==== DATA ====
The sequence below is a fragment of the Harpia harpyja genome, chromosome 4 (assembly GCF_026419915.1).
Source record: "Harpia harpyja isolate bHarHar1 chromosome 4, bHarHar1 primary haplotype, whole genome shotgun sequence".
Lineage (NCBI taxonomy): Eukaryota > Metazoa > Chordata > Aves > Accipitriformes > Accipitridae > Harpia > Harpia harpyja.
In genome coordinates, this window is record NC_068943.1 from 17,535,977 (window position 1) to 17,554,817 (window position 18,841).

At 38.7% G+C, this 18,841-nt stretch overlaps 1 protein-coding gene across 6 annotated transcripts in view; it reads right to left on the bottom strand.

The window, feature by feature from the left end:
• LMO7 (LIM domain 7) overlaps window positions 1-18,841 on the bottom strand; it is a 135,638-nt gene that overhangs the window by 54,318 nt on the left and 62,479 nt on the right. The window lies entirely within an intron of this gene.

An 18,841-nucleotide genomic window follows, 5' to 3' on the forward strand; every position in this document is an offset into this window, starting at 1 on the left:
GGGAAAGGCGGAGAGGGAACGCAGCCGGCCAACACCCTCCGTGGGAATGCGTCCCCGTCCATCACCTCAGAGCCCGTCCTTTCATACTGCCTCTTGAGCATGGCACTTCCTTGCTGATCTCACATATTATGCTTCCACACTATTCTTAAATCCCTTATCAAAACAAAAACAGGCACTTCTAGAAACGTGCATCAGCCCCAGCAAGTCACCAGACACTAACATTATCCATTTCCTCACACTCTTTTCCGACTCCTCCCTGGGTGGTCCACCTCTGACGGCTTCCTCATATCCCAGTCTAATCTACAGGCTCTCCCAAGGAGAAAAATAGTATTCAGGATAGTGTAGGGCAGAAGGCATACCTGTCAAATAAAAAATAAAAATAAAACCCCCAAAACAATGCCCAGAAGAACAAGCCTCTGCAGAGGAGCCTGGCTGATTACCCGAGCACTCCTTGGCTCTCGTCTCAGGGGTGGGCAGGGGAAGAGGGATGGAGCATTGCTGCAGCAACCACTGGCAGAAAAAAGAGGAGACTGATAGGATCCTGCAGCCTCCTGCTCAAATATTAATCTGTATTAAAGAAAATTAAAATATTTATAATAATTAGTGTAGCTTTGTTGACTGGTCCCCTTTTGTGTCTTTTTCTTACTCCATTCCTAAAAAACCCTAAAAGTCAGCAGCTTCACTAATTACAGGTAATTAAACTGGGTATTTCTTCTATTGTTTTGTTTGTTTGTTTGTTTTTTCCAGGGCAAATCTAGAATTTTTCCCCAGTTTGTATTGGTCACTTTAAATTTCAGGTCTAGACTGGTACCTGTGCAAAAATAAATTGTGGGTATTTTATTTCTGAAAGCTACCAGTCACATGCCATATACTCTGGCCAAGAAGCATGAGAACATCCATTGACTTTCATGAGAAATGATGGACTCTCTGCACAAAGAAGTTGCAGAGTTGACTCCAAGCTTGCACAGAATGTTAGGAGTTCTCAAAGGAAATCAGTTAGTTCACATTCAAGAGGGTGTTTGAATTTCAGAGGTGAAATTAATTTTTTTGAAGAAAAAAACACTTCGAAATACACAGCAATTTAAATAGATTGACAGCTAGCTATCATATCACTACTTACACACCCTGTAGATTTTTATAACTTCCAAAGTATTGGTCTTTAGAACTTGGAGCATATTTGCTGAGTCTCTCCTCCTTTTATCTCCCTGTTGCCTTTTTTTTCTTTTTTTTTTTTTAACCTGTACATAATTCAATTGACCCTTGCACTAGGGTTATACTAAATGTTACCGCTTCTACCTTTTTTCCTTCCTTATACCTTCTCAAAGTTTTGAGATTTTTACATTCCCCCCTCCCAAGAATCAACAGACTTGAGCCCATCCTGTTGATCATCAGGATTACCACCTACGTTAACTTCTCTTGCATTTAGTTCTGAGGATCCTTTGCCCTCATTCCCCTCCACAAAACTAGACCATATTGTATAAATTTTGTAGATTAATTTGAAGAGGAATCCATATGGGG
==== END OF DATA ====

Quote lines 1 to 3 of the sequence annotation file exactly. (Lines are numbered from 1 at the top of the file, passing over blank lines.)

The sequence below is a fragment of the Harpia harpyja genome, chromosome 4 (assembly GCF_026419915.1).
Source record: "Harpia harpyja isolate bHarHar1 chromosome 4, bHarHar1 primary haplotype, whole genome shotgun sequence".
Lineage (NCBI taxonomy): Eukaryota > Metazoa > Chordata > Aves > Accipitriformes > Accipitridae > Harpia > Harpia harpyja.